World Economic Forum Points to Four Top Global Risks
The World Economic Forum's Global Risks Report for 2018 has been released, covering more risks than ever, but focusing in particular on four key areas: environmental degradation, cybersecurity breaches, economic strains and geopolitical tensions.
Each year the Global Risks Report works with experts and decision-makers across the world to identify and analyze the most pressing risks that the world faces. As the pace of change accelerates, and as risk interconnections deepen, this year’s report highlights the growing strain human activities are placing on many of the global systems vital for survival. Among the most pressing environmental challenges are extreme weather events and temperatures; accelerating biodiversity loss; pollution of air, soil and water; failures of climate-change mitigation and adaptation; and transition risks as the world moves to a low-carbon future.
In 2016 alone, 357 million new malware variants were released and “banking trojans” designed to steal account login details could be purchased for as little as $500. The report states that cyber breaches recorded by businesses have almost doubled in five years, from 68 per business in 2012 to 130 per business in 2017. The cost of cybercrime to businesses over the next five years is expected to be $8 trillion.
The report is published at a time of encouraging headline global growth, but says the World Economic Forum, any breathing space this offers to leaders should not be squandered: the urgency of facing up to systemic challenges has intensified over the past year amid proliferating signs of uncertainty, instability and fragility.
“Headline economic indicators suggest the world is finally getting back on track after the global crisis that erupted 10 years ago, but this upbeat picture masks continuing underlying concerns. The global economy faces a mix of long-standing vulnerabilities and newer threats that have emerged or evolved in the years since the crisis. The familiar risks include potentially unsustainable asset prices, with the world now eight years into a bull run, elevated indebtedness, particularly in China, and continuing strains in the global financial system.”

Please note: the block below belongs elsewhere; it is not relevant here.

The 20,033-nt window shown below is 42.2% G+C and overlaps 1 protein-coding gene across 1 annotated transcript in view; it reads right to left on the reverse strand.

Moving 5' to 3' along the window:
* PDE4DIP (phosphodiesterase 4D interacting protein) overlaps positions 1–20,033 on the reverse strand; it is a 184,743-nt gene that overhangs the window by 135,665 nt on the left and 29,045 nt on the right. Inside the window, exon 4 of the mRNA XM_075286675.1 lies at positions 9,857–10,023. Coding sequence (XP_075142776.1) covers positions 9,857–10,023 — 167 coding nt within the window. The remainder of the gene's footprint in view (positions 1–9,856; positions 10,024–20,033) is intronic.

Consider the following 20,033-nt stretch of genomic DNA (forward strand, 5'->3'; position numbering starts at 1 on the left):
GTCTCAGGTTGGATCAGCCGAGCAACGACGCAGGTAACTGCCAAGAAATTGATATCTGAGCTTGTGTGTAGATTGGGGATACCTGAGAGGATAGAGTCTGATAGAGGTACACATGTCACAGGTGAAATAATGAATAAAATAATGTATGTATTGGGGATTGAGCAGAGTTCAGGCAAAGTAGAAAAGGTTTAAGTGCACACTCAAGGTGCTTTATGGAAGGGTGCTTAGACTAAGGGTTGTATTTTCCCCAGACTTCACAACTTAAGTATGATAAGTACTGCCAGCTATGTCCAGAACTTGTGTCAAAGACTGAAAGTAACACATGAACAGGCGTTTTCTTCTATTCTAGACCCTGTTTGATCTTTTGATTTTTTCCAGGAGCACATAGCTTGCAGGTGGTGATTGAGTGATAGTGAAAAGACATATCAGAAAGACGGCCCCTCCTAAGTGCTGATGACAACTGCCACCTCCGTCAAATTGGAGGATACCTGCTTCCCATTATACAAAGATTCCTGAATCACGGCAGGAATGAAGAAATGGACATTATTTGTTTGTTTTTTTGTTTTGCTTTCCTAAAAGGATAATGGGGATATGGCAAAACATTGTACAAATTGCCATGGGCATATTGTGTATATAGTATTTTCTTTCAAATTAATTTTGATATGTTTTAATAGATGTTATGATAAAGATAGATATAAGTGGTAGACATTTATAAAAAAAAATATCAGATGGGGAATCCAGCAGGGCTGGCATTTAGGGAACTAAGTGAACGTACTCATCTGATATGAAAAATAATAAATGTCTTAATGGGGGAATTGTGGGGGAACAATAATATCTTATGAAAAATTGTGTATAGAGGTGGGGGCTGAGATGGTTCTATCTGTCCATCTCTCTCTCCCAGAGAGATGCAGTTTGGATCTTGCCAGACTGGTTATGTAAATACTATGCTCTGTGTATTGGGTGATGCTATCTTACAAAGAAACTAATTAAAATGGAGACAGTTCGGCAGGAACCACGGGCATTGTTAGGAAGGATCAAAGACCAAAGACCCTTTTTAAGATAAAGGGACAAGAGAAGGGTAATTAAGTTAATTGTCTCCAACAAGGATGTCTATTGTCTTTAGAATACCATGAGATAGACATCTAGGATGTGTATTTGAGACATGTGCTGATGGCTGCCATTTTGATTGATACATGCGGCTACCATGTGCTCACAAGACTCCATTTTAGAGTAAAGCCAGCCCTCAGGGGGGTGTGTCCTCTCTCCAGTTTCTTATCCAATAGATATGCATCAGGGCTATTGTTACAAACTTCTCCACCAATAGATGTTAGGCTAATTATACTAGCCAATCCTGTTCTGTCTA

Among the newer challenges are limited policy firepower in the event of a new crisis; disruptions caused by intensifying patterns of automation and digitalization; and a build-up of mercantilist and protectionist pressures against a backdrop of rising nationalist and populist politics.
The 2018 report presents the results of the latest Global Risks Perception Survey, in which nearly 1,000 experts and decision-makers assess the likelihood and impact of 30 global risks over a 10-year horizon. Over this medium-term period, environmental and cyber risks predominate. However, the survey also highlights elevated levels of concern about risk trajectories in 2018, particularly in relation to geopolitical tensions.
The world has moved into a new and unsettling geopolitical phase, states the report. Multilateral rules-based approaches have been fraying. Re-establishing the state as the primary locus of power and legitimacy has become an increasingly attractive strategy for many countries, but one that leaves many smaller states squeezed as the geopolitical sands shift.
“There is currently no sign that norms and institutions exist towards which the world’s major powers might converge. This creates new risks and uncertainties: rising military tensions, economic and commercial disruptions, and destabilizing feedback loops between changing global conditions and countries’ domestic political conditions. International relations now play out in increasingly diverse ways. Beyond conventional military buildups, these include new cyber sources of hard and soft power, reconfigured trade and investment links, proxy conflicts, changing alliance dynamics and potential flashpoints related to the global commons.”
Identity politics could fuel geopolitical as well as domestic risks, states the report. “Charismatic strongman politics is on the rise across the world. In addition to the “America First” platform of U.S. President Donald Trump, variations on this theme can be seen in numerous countries from China to Japan, Russia, Turkey, Saudi Arabia, the Philippines and elsewhere. The trend towards increasingly personalized power takes place amid rising geopolitical volatility. The escalation of geopolitical risks was one of the most pronounced trends of 2017, particularly in Asia, where the North Korea crisis has arguably brought the world closer than it has been for decades to the possible use of nuclear weapons.
Geopolitical risks are exacerbated by the continuing decline in commitment to rules-based multilateralism. For example, in 2017, Trump delivered on some of his unilateralist campaign pledges, withdrawing the U.S. from both the Paris Agreement on climate change and the Trans-Pacific Partnership trade deal.
The opinions expressed herein are the author's and not necessarily those of The Maritime Executive.